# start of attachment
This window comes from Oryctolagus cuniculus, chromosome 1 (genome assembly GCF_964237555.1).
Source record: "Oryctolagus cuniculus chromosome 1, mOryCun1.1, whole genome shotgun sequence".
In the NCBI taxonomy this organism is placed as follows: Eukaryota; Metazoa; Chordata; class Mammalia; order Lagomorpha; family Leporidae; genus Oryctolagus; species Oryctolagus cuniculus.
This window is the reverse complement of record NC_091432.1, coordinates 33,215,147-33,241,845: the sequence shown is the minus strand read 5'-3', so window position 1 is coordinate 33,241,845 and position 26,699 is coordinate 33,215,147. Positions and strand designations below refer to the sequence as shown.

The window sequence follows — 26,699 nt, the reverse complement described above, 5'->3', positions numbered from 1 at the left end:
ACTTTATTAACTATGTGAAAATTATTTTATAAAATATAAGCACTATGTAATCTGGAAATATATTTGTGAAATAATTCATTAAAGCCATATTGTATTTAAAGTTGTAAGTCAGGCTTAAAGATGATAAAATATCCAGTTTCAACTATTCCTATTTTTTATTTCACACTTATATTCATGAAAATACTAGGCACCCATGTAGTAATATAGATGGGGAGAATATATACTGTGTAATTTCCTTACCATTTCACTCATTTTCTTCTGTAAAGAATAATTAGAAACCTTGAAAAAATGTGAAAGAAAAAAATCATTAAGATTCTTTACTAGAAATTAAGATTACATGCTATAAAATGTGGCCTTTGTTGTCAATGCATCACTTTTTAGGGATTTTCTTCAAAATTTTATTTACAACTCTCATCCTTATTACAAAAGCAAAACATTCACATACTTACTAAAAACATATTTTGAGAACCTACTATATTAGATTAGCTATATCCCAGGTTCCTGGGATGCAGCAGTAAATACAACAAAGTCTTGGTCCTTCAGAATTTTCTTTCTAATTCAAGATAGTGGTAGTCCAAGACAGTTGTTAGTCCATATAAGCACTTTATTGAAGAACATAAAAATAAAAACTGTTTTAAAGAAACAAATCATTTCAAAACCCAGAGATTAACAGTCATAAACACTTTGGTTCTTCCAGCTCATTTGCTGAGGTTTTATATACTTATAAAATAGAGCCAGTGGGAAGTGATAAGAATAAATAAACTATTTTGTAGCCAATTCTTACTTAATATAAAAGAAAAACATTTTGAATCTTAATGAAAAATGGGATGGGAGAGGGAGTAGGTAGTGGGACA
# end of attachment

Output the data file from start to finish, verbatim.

This window comes from Oryctolagus cuniculus, chromosome 1 (genome assembly GCF_964237555.1).
Source record: "Oryctolagus cuniculus chromosome 1, mOryCun1.1, whole genome shotgun sequence".
In the NCBI taxonomy this organism is placed as follows: Eukaryota; Metazoa; Chordata; class Mammalia; order Lagomorpha; family Leporidae; genus Oryctolagus; species Oryctolagus cuniculus.
This window is the reverse complement of record NC_091432.1, coordinates 33,215,147-33,241,845: the sequence shown is the minus strand read 5'-3', so window position 1 is coordinate 33,241,845 and position 26,699 is coordinate 33,215,147. Positions and strand designations below refer to the sequence as shown.

The window sequence follows — 26,699 nt, the reverse complement described above, 5'->3', positions numbered from 1 at the left end:
ACTTTATTAACTATGTGAAAATTATTTTATAAAATATAAGCACTATGTAATCTGGAAATATATTTGTGAAATAATTCATTAAAGCCATATTGTATTTAAAGTTGTAAGTCAGGCTTAAAGATGATAAAATATCCAGTTTCAACTATTCCTATTTTTTATTTCACACTTATATTCATGAAAATACTAGGCACCCATGTAGTAATATAGATGGGGAGAATATATACTGTGTAATTTCCTTACCATTTCACTCATTTTCTTCTGTAAAGAATAATTAGAAACCTTGAAAAAATGTGAAAGAAAAAAATCATTAAGATTCTTTACTAGAAATTAAGATTACATGCTATAAAATGTGGCCTTTGTTGTCAATGCATCACTTTTTAGGGATTTTCTTCAAAATTTTATTTACAACTCTCATCCTTATTACAAAAGCAAAACATTCACATACTTACTAAAAACATATTTTGAGAACCTACTATATTAGATTAGCTATATCCCAGGTTCCTGGGATGCAGCAGTAAATACAACAAAGTCTTGGTCCTTCAGAATTTTCTTTCTAATTCAAGATAGTGGTAGTCCAAGACAGTTGTTAGTCCATATAAGCACTTTATTGAAGAACATAAAAATAAAAACTGTTTTAAAGAAACAAATCATTTCAAAACCCAGAGATTAACAGTCATAAACACTTTGGTTCTTCCAGCTCATTTGCTGAGGTTTTATATACTTATAAAATAGAGCCAGTGGGAAGTGATAAGAATAAATAAACTATTTTGTAGCCAATTCTTACTTAATATAAAAGAAAAACATTTTGAATCTTAATGAAAAATGGGATGGGAGAGGGAGTAGGTAGTGGGACA